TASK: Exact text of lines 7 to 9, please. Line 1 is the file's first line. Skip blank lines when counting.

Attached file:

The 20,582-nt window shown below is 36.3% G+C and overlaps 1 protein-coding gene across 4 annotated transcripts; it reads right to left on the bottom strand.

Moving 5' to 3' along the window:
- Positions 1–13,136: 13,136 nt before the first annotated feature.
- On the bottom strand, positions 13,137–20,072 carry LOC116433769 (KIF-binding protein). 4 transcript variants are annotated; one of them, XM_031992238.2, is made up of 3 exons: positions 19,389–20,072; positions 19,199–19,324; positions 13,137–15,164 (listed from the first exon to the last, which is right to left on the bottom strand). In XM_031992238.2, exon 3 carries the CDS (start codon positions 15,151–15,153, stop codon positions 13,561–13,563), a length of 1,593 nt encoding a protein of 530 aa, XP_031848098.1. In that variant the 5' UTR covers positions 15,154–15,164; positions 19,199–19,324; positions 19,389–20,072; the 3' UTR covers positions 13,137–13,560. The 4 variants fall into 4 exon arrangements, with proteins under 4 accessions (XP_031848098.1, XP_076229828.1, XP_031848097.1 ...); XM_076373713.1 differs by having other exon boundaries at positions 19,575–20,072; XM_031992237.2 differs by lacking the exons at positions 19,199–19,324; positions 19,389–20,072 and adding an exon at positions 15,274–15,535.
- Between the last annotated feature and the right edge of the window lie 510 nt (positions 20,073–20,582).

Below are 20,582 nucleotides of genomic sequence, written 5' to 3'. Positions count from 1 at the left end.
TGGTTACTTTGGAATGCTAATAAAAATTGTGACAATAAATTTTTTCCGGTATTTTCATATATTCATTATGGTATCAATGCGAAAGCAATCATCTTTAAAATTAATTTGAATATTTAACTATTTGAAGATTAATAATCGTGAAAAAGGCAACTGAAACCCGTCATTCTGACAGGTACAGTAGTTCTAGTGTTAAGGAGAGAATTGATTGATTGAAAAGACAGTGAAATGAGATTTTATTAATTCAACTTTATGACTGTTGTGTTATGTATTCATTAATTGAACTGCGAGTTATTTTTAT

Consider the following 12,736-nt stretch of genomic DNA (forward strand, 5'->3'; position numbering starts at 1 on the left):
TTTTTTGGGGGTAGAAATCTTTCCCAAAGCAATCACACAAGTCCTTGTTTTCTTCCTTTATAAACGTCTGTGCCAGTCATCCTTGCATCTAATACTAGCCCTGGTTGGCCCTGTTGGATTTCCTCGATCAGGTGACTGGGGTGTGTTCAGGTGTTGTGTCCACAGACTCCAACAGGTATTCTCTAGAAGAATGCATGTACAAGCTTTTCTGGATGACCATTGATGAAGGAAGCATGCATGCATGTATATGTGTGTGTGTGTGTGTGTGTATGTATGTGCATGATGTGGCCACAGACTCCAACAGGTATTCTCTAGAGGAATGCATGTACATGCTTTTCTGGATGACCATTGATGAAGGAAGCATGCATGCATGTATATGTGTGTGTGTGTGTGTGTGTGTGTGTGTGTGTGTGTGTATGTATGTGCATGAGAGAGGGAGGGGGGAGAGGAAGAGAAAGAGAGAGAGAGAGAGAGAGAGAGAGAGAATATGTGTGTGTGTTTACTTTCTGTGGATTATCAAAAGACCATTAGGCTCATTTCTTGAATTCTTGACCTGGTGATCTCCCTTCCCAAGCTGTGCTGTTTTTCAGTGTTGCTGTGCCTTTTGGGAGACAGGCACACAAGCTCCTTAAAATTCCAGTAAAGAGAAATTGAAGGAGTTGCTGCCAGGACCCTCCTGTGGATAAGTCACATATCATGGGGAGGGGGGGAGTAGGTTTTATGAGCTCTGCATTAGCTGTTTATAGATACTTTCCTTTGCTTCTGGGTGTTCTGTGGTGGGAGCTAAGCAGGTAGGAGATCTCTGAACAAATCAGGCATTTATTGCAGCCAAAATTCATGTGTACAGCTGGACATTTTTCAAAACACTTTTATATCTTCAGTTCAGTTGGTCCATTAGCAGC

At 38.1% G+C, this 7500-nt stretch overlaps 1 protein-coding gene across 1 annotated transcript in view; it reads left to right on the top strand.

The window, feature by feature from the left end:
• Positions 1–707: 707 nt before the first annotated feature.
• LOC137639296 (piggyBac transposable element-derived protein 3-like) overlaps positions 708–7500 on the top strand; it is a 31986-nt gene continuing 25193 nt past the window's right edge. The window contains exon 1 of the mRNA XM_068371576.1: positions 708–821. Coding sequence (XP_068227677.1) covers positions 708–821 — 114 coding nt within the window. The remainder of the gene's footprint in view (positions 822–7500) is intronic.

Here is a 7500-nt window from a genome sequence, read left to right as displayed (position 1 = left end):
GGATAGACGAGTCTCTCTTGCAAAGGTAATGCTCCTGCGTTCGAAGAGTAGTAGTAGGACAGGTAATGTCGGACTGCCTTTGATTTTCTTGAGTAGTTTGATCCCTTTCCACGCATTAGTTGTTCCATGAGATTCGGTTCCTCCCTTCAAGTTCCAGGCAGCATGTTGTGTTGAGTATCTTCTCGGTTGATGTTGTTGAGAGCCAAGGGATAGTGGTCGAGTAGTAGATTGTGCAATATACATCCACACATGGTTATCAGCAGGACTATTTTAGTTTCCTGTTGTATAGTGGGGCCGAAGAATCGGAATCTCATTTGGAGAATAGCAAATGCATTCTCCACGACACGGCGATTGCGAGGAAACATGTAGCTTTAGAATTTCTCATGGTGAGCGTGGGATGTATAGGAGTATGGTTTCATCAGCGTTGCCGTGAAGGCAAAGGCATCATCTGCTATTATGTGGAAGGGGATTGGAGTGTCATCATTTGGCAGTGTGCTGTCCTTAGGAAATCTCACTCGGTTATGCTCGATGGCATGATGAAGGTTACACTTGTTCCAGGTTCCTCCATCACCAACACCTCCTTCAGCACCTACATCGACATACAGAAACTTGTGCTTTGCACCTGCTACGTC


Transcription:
TGGTTACTTTGGAATGCTAATAAAAATTGTGACAATAAATTTTTTCCGGTATTTTCATATATTCATTATGGTATCAATGCGAAAGCAATCATCTTTAAAATTAATTTGAATATTTAACTATTTGAAGATTAATAATCGTGAAAAAGGCAACTGAAACCCGTCATTCTGACAGGTACAGTAGTTCTAGTGTTAAGGAGAGAATTGATTGATTGAAAAGACAGTGAAATGAGATTTTATTAATTCAACTTTATGACTGTTGTGTTATGTATTCATTAATTGAACTGCGAGTTATTTTTAT

Consider the following 12,736-nt stretch of genomic DNA (forward strand, 5'->3'; position numbering starts at 1 on the left):
TTTTTTGGGGGTAGAAATCTTTCCCAAAGCAATCACACAAGTCCTTGTTTTCTTCCTTTATAAACGTCTGTGCCAGTCATCCTTGCATCTAATACTAGCCCTGGTTGGCCCTGTTGGATTTCCTCGATCAGGTGACTGGGGTGTGTTCAGGTGTTGTGTCCACAGACTCCAACAGGTATTCTCTAGAAGAATGCATGTACAAGCTTTTCTGGATGACCATTGATGAAGGAAGCATGCATGCATGTATATGTGTGTGTGTGTGTGTGTGTATGTATGTGCATGATGTGGCCACAGACTCCAACAGGTATTCTCTAGAGGAATGCATGTACATGCTTTTCTGGATGACCATTGATGAAGGAAGCATGCATGCATGTATATGTGTGTGTGTGTGTGTGTGTGTGTGTGTGTGTGTGTGTATGTATGTGCATGAGAGAGGGAGGGGGGAGAGGAAGAGAAAGAGAGAGAGAGAGAGAGAGAGAGAGAGAATATGTGTGTGTGTTTACTTTCTGTGGATTATCAAAAGACCATTAGGCTCATTTCTTGAATTCTTGACCTGGTGATCTCCCTTCCCAAGCTGTGCTGTTTTTCAGTGTTGCTGTGCCTTTTGGGAGACAGGCACACAAGCTCCTTAAAATTCCAGTAAAGAGAAATTGAAGGAGTTGCTGCCAGGACCCTCCTGTGGATAAGTCACATATCATGGGGAGGGGGGGAGTAGGTTTTATGAGCTCTGCATTAGCTGTTTATAGATACTTTCCTTTGCTTCTGGGTGTTCTGTGGTGGGAGCTAAGCAGGTAGGAGATCTCTGAACAAATCAGGCATTTATTGCAGCCAAAATTCATGTGTACAGCTGGACATTTTTCAAAACACTTTTATATCTTCAGTTCAGTTGGTCCATTAGCAGC